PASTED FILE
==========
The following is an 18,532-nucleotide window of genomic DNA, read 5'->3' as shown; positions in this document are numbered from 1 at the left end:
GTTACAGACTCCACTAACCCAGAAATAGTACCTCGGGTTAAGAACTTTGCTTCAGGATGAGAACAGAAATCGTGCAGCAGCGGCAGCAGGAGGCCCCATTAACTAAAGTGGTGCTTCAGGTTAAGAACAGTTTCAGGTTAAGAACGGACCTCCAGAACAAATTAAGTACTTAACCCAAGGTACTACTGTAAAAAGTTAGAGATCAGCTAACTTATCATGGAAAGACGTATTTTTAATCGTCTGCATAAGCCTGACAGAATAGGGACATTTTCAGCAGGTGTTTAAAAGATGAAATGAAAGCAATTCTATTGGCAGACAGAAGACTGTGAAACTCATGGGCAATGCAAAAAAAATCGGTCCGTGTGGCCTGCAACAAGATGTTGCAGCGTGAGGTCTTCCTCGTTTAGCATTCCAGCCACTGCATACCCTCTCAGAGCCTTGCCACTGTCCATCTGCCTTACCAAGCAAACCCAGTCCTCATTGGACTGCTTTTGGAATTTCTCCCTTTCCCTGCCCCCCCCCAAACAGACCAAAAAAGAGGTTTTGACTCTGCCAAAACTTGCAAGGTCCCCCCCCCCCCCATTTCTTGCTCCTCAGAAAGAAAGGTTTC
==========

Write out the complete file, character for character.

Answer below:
The following is an 18,532-nucleotide window of genomic DNA, read 5'->3' as shown; positions in this document are numbered from 1 at the left end:
GTTACAGACTCCACTAACCCAGAAATAGTACCTCGGGTTAAGAACTTTGCTTCAGGATGAGAACAGAAATCGTGCAGCAGCGGCAGCAGGAGGCCCCATTAACTAAAGTGGTGCTTCAGGTTAAGAACAGTTTCAGGTTAAGAACGGACCTCCAGAACAAATTAAGTACTTAACCCAAGGTACTACTGTAAAAAGTTAGAGATCAGCTAACTTATCATGGAAAGACGTATTTTTAATCGTCTGCATAAGCCTGACAGAATAGGGACATTTTCAGCAGGTGTTTAAAAGATGAAATGAAAGCAATTCTATTGGCAGACAGAAGACTGTGAAACTCATGGGCAATGCAAAAAAAATCGGTCCGTGTGGCCTGCAACAAGATGTTGCAGCGTGAGGTCTTCCTCGTTTAGCATTCCAGCCACTGCATACCCTCTCAGAGCCTTGCCACTGTCCATCTGCCTTACCAAGCAAACCCAGTCCTCATTGGACTGCTTTTGGAATTTCTCCCTTTCCCTGCCCCCCCCCAAACAGACCAAAAAAGAGGTTTTGACTCTGCCAAAACTTGCAAGGTCCCCCCCCCCCCCATTTCTTGCTCCTCAGAAAGAAAGGTTTC